In the world of professional wrestling, the term “burying” refers to publicly embarrassing someone and lowering their stock. That is exactly what Dana White did to UFC light heavyweight champion Jon Jones and his trainer Greg Jackson during today’s teleconference. The UFC President had no shortage of words on the UFC 151 cancellation, specifically targeting Jones and Jackson.
According to White, he and Lorenzo Fertitta are “disgusted” with Jon Jones for refusing to take a late notice fight with Chael Sonnen. When asked if this situation will affect the champion’s UFC sponsorship, Dana, who immediately dubbed Jon Jones “The Face of The UFC” once Brock Lesnar retired, said he wasn’t sure and “was never a fan of that idea to begin with”. After announcing that Jones will rematch Lyoto Machida at the new UFC 151 on September 22, the irate president also touched on recent comments from Jones, who stated that he wouldn’t face Lyoto Machida for a second time because of the low buy-rate of their first bout. In what was a thinly veiled threat, the UFC President proclaimed “if Jon Jones doesn’t take that fight, we’ll have another press conference in a few hours and it won’t be good news.”
The outspoken president had even more to say about coach Greg Jackson, going off on several tangents that saw him refer to the well-respected trainer as “a f***ing sport killer … from another world,” and a “f***ing weirdo who shouldn’t be interviewed by anyone but a psychologist.” While Dana White has all the right in the world to be frustrated, the UFC President may just be going too far this time out, especially in relation to Greg Jackson. Jackson’s MMA is home to some of the foremost fighters in the sport for a reason. Publicly blasting a trainer for advising his client to do what’s best for him, is flat out unprofessional.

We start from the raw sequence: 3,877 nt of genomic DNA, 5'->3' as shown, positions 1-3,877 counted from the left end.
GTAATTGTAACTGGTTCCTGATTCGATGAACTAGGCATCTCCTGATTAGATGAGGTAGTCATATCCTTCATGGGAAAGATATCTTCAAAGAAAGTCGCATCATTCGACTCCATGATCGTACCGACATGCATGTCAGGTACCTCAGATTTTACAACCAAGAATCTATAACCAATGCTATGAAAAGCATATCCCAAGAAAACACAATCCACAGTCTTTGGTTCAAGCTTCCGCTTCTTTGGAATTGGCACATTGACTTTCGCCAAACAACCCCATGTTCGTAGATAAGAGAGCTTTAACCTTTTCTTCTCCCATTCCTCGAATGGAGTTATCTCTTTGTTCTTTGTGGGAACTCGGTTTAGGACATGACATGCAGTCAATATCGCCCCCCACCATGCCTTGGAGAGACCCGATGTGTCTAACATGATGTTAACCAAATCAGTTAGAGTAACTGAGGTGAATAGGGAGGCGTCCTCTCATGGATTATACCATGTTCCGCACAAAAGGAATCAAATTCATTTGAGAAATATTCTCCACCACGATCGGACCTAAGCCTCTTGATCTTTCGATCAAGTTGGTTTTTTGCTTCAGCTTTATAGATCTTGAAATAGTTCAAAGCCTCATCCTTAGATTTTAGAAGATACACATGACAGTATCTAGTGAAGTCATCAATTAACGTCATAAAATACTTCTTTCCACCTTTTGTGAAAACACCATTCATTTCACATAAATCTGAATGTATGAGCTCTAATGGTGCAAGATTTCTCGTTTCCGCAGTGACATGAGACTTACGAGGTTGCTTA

According to White, the decision to cancel the event came just an hour before the conference call began, which would explain why he was particularly ornery. Regardless of the fact that anyone who has ever seen one of his interviews knows how emotional Dana can be, White’s comments have effectively turned fans, select media outlets, and (more importantly) nearly an entire roster of UFC fighters against one of his biggest draws as well as his camp, which just so happens to be the most prominent team in the sport.
Jones, who was a polarizing figure to begin with, did himself no favors by essentially “killing an event” in the eyes of fans. Josh Barnett was persona non grata for almost two years after testing positive for steroids ahead of Affliction 3. While Jones remains an entirely different figure all together, standing as one of the most dominant fighters in mixed martial arts today, his choice coupled with the snipe job that was this afternoon’s press conference have effectively made him an outcast to much of the MMA community, just as Barnett was in 2009.
Realistically, this entire argument can be summed up in a few short sentences: Jon Jones made the right move as a fighter but the wrong move as a businessman. Dana White made a horrible decision in burying the face of his company, despite his right to be upset. Greg Jackson continued to do what’s best for his clients and was once again vilified for it.
Given the Draconian measures Zuffa has taken against camps like AKA and Golden Glory in the past, one can only hope there are no negative repercussions for the lesser-known fighters of Jackson’s MMA, who make up a large portion of the UFC roster.
Written by: Jesse Denis